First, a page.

TAMPA, Fla. - Just less than a year after the world watched videos posted online of George Floyd telling Minneapolis Police Officer Derek Chauvin "I can’t breathe," citizens, community leaders, and law enforcement are reacting to guilty verdicts in Chauvin’s murder trial.
David Jones, a committee organizer with Tampa Bay Community Action, said the reading of the verdicts "felt like a moment to breathe."
"Rarely do we get these wins especially against officers who murder Black folks," he said. "Because we know that in this system Black folks are rarely given the justice that they need especially when they’re murdered by police officers."
NAACP Hillsborough County president Yvette Lewis shared the same sentiment.
"A lot of emotions but mainly I can breathe. I can finally exhale, take a deep breath," Lewis said.
It's now been 330 days since George Floyd's death. In the weeks that followed, there were protests, but also riots and violence.
Tuesday night in Tampa, peace and solitude ruled the day after a jury found former Minneapolis police officer Derek Chauvin guilty of second-degree manslaughter, third-degree murder, and second-degree unintentional murder.
Reactions from citizens in the Bay Area varied slightly, but overall there was a sense of relief.
"I was actually shocked. I did not believe that he was going to be guilty on all three counts, but I do believe he should be," Tracy Moraros said.
Some were shocked. Others were not at all surprised after finding out the jury deliberated just 10 hours before returning three guilty verdicts.
"We're not surprised, but we do feel, or I feel that the judicial system works the best way that it can and there are multiple sides to that story," Lori Bohart said.
Public officials and local law enforcement also weighed in on the trial's outcome.
Polk County Sheriff Grady Judd said on Twitter, in part, "...had Mr. Chauvin done in Pok County what he did in Minneapolis, he would have been fired and arrested that night."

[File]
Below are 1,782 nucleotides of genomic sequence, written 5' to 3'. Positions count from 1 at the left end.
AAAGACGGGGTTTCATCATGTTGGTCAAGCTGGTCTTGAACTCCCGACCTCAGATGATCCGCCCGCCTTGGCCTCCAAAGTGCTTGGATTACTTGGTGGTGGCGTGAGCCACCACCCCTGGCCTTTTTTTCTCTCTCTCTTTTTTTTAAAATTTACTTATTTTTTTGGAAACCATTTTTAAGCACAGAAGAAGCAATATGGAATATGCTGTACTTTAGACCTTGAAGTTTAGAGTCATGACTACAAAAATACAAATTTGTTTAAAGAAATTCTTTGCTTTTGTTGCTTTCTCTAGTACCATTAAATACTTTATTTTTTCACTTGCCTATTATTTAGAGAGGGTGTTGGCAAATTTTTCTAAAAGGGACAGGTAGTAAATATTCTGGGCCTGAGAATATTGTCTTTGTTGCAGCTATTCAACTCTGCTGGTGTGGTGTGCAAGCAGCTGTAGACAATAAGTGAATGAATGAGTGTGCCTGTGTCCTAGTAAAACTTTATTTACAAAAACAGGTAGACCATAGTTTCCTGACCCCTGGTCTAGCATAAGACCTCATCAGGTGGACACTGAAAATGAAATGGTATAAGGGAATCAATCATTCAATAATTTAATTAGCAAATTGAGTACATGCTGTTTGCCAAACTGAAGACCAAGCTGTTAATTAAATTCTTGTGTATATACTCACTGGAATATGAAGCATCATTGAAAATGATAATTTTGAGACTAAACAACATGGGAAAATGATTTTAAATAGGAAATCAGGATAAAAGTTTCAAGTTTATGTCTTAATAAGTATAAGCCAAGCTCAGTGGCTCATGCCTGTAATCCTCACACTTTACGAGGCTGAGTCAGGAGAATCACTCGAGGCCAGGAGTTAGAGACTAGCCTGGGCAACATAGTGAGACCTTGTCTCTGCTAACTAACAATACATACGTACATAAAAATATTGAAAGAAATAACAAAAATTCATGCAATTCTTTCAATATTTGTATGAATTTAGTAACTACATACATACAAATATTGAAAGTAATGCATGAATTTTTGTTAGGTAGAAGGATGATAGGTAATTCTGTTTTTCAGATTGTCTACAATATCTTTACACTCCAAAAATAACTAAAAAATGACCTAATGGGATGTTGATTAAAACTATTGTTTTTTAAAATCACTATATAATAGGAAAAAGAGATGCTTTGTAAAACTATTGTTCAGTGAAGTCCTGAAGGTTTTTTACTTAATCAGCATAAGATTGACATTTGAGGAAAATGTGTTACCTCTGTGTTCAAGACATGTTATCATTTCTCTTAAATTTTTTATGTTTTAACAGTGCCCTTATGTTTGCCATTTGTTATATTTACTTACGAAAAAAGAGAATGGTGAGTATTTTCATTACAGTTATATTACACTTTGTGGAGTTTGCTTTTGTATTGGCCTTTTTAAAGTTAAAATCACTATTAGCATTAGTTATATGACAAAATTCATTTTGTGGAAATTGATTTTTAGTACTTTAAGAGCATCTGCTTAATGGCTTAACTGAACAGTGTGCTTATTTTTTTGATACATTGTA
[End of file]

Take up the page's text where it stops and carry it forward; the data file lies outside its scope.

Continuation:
For many, the end of this trial does not mean the end of the fight for ongoing justice.
NAACP President Lewis pointed out that the ex-police officer’s guilty verdict shows there must be accountability for a person’s life no matter who you are.
"You can’t keep shooting us and killing us and you go home to your family and when it gets to the state attorney’s office, they call it justifiable," she said.
Black Lives Matter Tampa co-founder & lead organizer Donna Davis added, "We’ve seen some convictions and we’ve seen some shocking miscarriages of justice as well so I would caution people on saying that this is a victory...we had Mr. Wright who was killed last week and he will not be the last person to be killed recklessly by law enforcement officers."
The verdicts helped ease some people's concerns about possible violence, had the outcome been different.
"I thought he was guilty, somewhat, so overall I'm glad for all the United States and the world that he was guilty, to save from riots," William Berry said.
"It was pretty obvious he was way out of line, but I think the police are put under great distress and don't always really know the whole story," Doug Bohart said.
Tampa's mayor and former chief of Tampa police, Jane Castor, reflected on what the trial and verdicts could mean for the future of policing.
"A verdict can't undo the tragedy of last summer, but this decision can ensure that George Floyd's life was not lost in vain. His death is prompting the law enforcement profession to evolve across our country," Castor said in a statement.
Lynne Berry pointed out that the case was about the actions of one man that lead to the death of another, saying, "Chauvin didn't seem to have any regard for life. Any life, let alone George Floyd's life."
Among the people who spoke with FOX 13 News, Ashley Kohler was most hopeful everyone can learn something from what's happened.
"We are all equal. That's a very important thing for everyone to learn and hopefully, people have learned from that," she offered.